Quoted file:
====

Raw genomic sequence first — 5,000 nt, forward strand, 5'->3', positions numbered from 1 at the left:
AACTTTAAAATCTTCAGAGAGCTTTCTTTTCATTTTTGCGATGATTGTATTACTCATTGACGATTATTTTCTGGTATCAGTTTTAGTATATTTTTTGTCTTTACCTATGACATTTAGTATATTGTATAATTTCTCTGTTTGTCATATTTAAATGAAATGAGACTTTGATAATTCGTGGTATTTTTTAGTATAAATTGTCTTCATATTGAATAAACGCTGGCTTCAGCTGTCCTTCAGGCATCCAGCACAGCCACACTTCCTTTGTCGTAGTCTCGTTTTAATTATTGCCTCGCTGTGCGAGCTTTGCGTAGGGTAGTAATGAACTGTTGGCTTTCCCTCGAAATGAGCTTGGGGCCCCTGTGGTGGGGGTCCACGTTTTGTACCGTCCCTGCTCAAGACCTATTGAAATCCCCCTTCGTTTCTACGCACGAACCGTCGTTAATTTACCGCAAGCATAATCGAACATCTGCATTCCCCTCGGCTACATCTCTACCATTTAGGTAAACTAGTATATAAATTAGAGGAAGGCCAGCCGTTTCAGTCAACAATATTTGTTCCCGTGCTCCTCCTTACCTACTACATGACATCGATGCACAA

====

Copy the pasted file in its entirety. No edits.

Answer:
Raw genomic sequence first — 5,000 nt, forward strand, 5'->3', positions numbered from 1 at the left:
AACTTTAAAATCTTCAGAGAGCTTTCTTTTCATTTTTGCGATGATTGTATTACTCATTGACGATTATTTTCTGGTATCAGTTTTAGTATATTTTTTGTCTTTACCTATGACATTTAGTATATTGTATAATTTCTCTGTTTGTCATATTTAAATGAAATGAGACTTTGATAATTCGTGGTATTTTTTAGTATAAATTGTCTTCATATTGAATAAACGCTGGCTTCAGCTGTCCTTCAGGCATCCAGCACAGCCACACTTCCTTTGTCGTAGTCTCGTTTTAATTATTGCCTCGCTGTGCGAGCTTTGCGTAGGGTAGTAATGAACTGTTGGCTTTCCCTCGAAATGAGCTTGGGGCCCCTGTGGTGGGGGTCCACGTTTTGTACCGTCCCTGCTCAAGACCTATTGAAATCCCCCTTCGTTTCTACGCACGAACCGTCGTTAATTTACCGCAAGCATAATCGAACATCTGCATTCCCCTCGGCTACATCTCTACCATTTAGGTAAACTAGTATATAAATTAGAGGAAGGCCAGCCGTTTCAGTCAACAATATTTGTTCCCGTGCTCCTCCTTACCTACTACATGACATCGATGCACAA